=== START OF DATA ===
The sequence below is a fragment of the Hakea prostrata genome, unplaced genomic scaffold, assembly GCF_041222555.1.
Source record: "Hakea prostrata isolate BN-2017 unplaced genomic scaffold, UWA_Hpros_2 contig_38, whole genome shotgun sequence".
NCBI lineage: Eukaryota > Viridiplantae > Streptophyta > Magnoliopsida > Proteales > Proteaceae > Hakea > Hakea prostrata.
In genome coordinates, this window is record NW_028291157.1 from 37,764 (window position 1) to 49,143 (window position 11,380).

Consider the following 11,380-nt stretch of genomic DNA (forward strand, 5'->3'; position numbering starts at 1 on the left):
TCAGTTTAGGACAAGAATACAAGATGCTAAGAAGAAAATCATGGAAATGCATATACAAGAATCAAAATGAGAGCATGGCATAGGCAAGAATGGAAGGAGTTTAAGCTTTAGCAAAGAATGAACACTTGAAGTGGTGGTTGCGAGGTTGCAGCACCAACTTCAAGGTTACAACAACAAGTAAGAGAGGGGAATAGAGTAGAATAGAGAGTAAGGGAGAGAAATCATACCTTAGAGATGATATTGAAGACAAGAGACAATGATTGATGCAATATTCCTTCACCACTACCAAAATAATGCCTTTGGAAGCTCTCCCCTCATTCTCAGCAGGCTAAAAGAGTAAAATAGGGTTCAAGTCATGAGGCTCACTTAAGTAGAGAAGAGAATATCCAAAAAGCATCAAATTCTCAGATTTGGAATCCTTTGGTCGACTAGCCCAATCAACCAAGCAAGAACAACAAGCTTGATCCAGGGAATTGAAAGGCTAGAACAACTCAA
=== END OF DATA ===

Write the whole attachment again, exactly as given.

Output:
The sequence below is a fragment of the Hakea prostrata genome, unplaced genomic scaffold, assembly GCF_041222555.1.
Source record: "Hakea prostrata isolate BN-2017 unplaced genomic scaffold, UWA_Hpros_2 contig_38, whole genome shotgun sequence".
NCBI lineage: Eukaryota > Viridiplantae > Streptophyta > Magnoliopsida > Proteales > Proteaceae > Hakea > Hakea prostrata.
In genome coordinates, this window is record NW_028291157.1 from 37,764 (window position 1) to 49,143 (window position 11,380).

Consider the following 11,380-nt stretch of genomic DNA (forward strand, 5'->3'; position numbering starts at 1 on the left):
TCAGTTTAGGACAAGAATACAAGATGCTAAGAAGAAAATCATGGAAATGCATATACAAGAATCAAAATGAGAGCATGGCATAGGCAAGAATGGAAGGAGTTTAAGCTTTAGCAAAGAATGAACACTTGAAGTGGTGGTTGCGAGGTTGCAGCACCAACTTCAAGGTTACAACAACAAGTAAGAGAGGGGAATAGAGTAGAATAGAGAGTAAGGGAGAGAAATCATACCTTAGAGATGATATTGAAGACAAGAGACAATGATTGATGCAATATTCCTTCACCACTACCAAAATAATGCCTTTGGAAGCTCTCCCCTCATTCTCAGCAGGCTAAAAGAGTAAAATAGGGTTCAAGTCATGAGGCTCACTTAAGTAGAGAAGAGAATATCCAAAAAGCATCAAATTCTCAGATTTGGAATCCTTTGGTCGACTAGCCCAATCAACCAAGCAAGAACAACAAGCTTGATCCAGGGAATTGAAAGGCTAGAACAACTCAA